An Englishman was cleared in France for trying to 'aid illegal immigration' by bringing 4-year-old refugee to Britain. Meanwhile, French authorities were attempting to clear the squalid 'jungle' migrant camp.
The trial of a British former soldier who tried to smuggle a 4-year-old Afghan girl into the UK ended in acquittal on Thursday in France. Rob Lawrie, 49, told the court that he could not bear to leave the child to sleep in the ramshackle migrant camp in the French city of Calais known as "the jungle."
Lawrie, a father of four, had faced up to five years in jail or a fine of 30,000 euros ($32,500) if found guilty of aiding illegal immigration.
"It was very cold... the little girl, she fell asleep on my knees, and I couldn't leave her. I'm sorry," said Lawrie, who was volunteering at the camp when he met the girl and her father.
"It's a very dangerous place, it's dangerous and cold," the Brit told the court.
"It was irrational, I wasn't thinking clearly. I tried to make sure she could join her family," he added.
The judge cleared the Brit of the most severe charge and instead put him on probation for child endangerment.
Lawrie acted on father's request
Lawrie took the girl, Bahar Ahmadi, also called Bru, after her father asked several times for her to be taken to relatives in Britain. At first, the ex-soldier refused, before giving in on October 24 as he noted the swiftly dropping temperature at the camp.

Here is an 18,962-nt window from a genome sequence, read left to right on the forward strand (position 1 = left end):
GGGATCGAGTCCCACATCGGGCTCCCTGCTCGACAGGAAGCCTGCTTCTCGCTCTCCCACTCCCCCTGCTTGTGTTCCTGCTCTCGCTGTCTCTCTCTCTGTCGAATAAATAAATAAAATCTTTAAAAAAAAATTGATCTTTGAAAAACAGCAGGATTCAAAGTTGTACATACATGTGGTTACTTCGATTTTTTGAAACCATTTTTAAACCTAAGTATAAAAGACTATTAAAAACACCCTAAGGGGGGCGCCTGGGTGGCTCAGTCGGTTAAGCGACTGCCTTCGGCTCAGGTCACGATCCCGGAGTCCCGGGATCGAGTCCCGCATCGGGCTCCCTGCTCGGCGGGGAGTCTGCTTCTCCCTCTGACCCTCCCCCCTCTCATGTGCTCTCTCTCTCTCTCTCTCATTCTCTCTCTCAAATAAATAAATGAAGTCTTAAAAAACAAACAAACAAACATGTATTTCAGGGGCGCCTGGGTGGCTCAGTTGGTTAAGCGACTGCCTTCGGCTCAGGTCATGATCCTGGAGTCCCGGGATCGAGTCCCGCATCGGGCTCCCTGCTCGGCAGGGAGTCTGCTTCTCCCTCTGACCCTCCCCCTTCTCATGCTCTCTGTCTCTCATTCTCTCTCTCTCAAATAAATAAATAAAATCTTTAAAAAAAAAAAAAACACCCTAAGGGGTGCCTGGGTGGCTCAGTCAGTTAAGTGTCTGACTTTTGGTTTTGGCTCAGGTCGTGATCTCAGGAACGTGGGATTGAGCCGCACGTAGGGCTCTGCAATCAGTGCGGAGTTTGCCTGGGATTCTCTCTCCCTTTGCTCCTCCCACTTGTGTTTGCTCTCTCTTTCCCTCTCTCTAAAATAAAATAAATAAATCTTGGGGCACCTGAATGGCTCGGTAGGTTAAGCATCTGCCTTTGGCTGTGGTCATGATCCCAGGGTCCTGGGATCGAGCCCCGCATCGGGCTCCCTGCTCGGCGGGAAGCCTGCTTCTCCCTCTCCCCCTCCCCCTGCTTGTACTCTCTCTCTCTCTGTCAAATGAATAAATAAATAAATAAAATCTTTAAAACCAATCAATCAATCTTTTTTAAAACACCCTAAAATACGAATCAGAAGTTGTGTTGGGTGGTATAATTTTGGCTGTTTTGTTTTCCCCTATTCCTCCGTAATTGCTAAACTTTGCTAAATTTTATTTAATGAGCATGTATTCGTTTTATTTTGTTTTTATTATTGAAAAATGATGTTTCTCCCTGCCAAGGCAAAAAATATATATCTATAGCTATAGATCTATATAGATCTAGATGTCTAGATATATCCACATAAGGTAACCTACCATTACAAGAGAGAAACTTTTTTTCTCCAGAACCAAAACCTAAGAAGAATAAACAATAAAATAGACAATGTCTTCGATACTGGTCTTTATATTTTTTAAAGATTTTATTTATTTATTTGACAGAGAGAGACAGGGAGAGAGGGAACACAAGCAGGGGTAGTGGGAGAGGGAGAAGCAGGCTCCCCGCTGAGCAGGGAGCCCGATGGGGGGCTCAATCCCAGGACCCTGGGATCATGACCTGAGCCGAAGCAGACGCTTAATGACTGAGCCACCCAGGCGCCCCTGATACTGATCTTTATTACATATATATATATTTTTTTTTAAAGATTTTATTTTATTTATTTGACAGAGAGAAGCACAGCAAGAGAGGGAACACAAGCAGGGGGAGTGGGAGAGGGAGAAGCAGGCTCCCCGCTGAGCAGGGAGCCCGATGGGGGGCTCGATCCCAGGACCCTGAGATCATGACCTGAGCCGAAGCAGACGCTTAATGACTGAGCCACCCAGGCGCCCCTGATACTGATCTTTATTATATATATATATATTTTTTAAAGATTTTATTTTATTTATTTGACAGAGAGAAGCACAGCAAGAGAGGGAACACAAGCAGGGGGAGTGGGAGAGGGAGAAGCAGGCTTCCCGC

He was caught by French police, along with two Eritrean men who had snuck into his van without his knowledge, and Bru was returned to her father in "the jungle."
The prosecutor at the hearing had recommended Lawrie be sentenced for breaking migration law, or if acquitted for that, be charged with child endangerment and given a 1,000 euro fine as she was in the back of his van with no seatbelt.
Before heading into court, Lawrie spoke to journalists with a smiling Bru at his side. "I don't understand why other people around the world are not getting as emotional as me," said Lawrie defiantly.
Around 4,000 migrants have made the unofficial camp at Calais their temporary home as they try to make their way to Britain, often trying to jump on trucks or trains, some even trying to walk the 31-mile (50 km) underwater tunnel.
Police try to take down "the jungle"
Inside "the jungle" on Thursday, tensions were high as the refugees there fought efforts by authorities to clear the camp and move its inhabitants to a more permanent location.
As temperatures are expected to plummet in the coming days, security officials have tried to begin the relocation process - a move met with defiance by a now-established community worried about new security measures being used against them. One measure of civil disobedience has been to move tents closer together and towards the back of the camp.
According to French news agency AFP, the new camp, built of shipping containers, has "no showers or kitchens." And as one representative for the Afghan community put it to the agency, "people do not come to the jungle to sleep and eat. They are here to try to get to England. They are worried it will be harder to do that from the containers because they look like a prison."
es/jil (AFP, AP, Reuters)